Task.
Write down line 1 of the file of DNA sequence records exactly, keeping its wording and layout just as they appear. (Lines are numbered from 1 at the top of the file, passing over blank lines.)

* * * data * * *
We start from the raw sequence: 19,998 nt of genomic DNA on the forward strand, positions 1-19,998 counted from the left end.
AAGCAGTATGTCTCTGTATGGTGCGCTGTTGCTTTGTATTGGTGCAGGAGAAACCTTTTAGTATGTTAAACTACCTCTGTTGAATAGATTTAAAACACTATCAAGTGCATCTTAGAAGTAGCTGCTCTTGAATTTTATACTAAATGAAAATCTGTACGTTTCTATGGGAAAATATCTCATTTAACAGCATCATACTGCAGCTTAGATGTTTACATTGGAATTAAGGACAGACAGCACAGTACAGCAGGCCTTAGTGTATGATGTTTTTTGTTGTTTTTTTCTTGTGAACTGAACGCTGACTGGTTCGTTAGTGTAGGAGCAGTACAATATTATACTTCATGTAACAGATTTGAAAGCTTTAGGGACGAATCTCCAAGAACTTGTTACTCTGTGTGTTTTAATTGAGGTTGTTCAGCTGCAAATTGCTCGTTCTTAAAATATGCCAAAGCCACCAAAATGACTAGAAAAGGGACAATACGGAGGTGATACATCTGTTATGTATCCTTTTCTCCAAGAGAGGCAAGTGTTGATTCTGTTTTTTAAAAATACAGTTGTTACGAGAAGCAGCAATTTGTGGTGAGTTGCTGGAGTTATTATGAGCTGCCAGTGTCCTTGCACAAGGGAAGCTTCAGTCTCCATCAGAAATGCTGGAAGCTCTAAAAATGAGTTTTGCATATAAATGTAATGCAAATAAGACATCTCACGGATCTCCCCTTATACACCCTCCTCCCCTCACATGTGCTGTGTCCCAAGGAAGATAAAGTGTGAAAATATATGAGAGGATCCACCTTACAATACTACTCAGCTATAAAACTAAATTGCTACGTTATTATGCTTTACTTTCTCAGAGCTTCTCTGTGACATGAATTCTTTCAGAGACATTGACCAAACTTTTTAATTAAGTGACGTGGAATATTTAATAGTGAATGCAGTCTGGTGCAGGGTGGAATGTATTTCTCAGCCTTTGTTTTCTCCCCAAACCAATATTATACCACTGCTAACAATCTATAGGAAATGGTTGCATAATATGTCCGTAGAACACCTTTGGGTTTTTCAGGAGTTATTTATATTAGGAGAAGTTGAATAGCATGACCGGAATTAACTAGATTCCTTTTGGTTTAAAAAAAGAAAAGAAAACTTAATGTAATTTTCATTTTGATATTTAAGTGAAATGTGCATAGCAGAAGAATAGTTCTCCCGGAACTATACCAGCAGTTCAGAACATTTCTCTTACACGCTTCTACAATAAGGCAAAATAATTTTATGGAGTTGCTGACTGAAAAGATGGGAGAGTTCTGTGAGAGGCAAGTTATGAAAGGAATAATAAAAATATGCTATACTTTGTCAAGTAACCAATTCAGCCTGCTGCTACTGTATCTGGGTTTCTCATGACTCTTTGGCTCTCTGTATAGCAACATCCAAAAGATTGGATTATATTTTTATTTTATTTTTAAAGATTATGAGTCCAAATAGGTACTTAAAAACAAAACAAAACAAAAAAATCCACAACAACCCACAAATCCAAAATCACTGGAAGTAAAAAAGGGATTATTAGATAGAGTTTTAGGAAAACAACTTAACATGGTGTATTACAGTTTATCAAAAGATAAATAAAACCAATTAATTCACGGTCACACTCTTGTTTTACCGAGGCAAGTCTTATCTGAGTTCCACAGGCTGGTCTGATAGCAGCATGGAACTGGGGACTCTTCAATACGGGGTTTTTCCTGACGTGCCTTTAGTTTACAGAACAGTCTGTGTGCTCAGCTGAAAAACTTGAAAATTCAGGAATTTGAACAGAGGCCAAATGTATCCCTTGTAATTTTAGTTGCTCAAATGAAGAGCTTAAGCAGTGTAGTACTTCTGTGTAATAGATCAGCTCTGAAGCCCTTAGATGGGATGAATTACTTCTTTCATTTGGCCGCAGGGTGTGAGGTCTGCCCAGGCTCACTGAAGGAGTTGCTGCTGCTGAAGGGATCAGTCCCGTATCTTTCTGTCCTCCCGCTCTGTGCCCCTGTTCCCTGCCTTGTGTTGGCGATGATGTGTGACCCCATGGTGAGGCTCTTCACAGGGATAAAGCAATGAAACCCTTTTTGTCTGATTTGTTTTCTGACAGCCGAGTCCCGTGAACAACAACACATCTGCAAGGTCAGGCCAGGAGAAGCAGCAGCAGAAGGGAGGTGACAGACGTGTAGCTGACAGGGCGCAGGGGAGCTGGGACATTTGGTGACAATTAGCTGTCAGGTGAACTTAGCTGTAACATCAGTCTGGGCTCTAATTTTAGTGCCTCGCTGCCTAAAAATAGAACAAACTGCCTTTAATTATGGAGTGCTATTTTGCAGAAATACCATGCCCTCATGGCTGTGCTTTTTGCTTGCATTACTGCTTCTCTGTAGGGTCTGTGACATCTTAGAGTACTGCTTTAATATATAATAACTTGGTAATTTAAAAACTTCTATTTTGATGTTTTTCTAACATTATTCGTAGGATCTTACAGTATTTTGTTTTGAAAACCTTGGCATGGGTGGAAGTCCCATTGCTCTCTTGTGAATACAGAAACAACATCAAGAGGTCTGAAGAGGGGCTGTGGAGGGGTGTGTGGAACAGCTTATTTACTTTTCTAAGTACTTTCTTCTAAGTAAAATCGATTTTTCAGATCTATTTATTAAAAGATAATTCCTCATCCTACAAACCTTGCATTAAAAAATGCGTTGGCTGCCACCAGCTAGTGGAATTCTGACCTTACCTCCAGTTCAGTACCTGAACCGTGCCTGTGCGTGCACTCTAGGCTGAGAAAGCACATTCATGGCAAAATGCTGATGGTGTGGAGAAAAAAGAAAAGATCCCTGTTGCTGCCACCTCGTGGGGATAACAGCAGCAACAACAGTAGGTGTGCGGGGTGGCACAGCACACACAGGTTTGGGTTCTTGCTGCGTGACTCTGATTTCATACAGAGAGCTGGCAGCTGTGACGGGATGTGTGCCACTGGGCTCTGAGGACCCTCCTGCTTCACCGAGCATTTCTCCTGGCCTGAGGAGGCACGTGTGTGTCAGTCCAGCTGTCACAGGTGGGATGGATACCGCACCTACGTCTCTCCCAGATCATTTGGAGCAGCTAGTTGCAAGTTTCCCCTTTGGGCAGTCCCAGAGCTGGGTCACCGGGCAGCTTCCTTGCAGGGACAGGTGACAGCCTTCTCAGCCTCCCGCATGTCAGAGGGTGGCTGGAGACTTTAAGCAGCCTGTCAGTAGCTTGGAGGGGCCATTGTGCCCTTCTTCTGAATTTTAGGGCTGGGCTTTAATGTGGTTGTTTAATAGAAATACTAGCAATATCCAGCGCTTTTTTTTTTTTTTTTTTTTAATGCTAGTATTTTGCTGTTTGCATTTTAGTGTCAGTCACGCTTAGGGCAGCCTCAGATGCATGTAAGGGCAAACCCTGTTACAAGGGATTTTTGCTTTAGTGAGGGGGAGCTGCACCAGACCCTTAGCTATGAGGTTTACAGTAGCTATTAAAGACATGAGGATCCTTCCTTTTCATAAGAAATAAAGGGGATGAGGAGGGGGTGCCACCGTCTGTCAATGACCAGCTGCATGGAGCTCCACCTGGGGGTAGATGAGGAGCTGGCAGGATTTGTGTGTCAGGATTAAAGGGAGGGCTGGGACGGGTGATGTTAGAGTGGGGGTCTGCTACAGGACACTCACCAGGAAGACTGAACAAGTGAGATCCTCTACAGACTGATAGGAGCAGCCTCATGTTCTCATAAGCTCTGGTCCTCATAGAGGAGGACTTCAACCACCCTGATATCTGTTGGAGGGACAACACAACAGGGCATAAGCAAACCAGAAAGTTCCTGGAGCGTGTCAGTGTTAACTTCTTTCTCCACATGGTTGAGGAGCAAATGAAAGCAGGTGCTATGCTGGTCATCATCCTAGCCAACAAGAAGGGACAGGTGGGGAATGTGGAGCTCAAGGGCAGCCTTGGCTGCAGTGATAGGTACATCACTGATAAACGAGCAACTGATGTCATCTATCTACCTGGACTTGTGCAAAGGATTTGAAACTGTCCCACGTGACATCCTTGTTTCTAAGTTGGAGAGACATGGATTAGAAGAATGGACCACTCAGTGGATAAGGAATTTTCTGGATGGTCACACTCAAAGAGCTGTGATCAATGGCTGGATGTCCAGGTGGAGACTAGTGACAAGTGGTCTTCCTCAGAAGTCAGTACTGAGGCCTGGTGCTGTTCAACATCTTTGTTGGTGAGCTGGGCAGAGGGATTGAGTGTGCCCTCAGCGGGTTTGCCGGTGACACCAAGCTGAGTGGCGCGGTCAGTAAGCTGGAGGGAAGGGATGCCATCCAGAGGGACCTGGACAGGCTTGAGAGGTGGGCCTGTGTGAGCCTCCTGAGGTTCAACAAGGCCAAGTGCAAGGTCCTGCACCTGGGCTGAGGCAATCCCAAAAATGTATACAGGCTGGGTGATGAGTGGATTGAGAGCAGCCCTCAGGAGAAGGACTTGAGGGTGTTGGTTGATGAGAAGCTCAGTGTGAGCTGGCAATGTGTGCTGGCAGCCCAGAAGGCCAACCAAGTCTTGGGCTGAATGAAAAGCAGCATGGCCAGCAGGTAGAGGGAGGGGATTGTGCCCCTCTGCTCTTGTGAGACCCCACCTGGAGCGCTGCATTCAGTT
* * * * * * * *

We start from the raw sequence: 19,998 nt of genomic DNA on the forward strand, positions 1-19,998 counted from the left end.